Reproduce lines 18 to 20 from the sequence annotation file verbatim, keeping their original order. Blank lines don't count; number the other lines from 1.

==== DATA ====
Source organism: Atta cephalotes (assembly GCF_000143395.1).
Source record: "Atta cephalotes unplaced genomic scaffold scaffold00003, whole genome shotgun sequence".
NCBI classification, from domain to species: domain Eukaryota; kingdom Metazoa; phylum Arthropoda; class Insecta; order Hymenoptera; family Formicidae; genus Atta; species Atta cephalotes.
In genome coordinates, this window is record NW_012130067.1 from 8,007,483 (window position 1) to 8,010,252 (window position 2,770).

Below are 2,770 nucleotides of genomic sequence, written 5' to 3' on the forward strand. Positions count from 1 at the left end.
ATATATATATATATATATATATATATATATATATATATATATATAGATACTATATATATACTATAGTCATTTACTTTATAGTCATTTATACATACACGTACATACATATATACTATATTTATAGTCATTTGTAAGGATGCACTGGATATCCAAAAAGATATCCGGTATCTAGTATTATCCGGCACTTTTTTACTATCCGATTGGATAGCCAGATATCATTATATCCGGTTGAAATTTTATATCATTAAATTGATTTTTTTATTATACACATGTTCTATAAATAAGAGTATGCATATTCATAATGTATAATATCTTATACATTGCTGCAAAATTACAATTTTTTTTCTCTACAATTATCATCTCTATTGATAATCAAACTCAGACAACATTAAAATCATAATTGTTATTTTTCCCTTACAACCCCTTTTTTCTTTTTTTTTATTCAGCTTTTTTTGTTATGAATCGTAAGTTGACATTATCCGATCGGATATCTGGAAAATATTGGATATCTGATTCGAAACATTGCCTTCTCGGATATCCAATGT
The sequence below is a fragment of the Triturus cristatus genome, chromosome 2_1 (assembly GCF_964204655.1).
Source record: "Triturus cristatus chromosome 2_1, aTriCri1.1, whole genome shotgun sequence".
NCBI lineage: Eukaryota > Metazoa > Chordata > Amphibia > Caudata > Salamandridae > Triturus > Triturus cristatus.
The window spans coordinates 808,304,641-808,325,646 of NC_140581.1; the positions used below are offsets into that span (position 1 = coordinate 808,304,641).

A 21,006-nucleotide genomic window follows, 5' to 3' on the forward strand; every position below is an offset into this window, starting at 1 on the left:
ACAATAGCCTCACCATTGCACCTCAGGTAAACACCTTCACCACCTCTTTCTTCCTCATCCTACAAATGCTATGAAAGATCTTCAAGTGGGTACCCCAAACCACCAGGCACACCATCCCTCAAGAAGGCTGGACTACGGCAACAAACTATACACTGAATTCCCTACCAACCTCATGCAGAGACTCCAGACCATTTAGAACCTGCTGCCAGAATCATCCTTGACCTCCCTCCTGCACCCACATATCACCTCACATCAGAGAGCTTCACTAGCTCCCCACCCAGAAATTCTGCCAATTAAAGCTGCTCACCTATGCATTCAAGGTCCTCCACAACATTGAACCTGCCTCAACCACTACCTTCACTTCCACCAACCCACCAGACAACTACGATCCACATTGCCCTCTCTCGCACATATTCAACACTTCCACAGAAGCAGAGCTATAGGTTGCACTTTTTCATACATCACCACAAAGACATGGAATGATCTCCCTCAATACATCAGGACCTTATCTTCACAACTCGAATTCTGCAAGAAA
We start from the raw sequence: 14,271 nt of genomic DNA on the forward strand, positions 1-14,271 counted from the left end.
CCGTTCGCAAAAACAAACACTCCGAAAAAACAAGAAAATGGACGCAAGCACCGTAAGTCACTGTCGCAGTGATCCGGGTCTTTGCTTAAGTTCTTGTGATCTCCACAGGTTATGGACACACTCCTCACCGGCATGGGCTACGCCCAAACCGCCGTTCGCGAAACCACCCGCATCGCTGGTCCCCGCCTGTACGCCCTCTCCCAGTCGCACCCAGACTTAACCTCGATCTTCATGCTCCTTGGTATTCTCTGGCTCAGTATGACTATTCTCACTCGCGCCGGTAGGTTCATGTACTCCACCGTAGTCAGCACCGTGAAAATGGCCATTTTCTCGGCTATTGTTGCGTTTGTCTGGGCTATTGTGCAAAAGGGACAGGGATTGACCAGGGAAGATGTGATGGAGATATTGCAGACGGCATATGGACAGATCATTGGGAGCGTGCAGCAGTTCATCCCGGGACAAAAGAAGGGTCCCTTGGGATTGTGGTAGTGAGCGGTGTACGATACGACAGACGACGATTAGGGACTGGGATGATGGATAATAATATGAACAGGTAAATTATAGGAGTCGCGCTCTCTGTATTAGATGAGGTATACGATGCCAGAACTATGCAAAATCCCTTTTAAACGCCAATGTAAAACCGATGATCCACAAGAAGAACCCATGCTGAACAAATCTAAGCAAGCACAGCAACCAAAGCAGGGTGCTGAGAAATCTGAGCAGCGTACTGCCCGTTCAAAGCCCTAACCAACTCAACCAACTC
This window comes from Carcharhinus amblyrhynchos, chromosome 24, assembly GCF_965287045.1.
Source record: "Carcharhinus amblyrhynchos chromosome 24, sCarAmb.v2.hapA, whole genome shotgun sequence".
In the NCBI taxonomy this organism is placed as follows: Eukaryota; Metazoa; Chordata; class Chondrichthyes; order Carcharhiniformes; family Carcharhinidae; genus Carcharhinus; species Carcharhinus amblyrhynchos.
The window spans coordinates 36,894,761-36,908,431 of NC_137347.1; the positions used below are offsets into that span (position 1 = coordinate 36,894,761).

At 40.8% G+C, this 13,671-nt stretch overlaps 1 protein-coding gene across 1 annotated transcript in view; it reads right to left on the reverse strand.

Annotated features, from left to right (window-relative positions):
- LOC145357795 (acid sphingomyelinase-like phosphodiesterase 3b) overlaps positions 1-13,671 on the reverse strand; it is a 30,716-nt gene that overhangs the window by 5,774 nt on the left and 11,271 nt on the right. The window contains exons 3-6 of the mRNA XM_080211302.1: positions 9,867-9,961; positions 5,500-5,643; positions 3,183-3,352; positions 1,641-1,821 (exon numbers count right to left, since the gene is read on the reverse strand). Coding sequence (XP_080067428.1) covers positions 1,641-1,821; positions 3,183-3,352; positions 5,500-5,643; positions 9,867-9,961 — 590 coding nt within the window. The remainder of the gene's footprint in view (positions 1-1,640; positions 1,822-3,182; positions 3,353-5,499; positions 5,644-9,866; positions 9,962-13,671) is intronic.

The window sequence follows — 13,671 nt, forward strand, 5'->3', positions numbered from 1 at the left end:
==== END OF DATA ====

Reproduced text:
The window spans coordinates 36,894,761-36,908,431 of NC_137347.1; the positions used below are offsets into that span (position 1 = coordinate 36,894,761).

At 40.8% G+C, this 13,671-nt stretch overlaps 1 protein-coding gene across 1 annotated transcript in view; it reads right to left on the reverse strand.

Annotated features, from left to right (window-relative positions):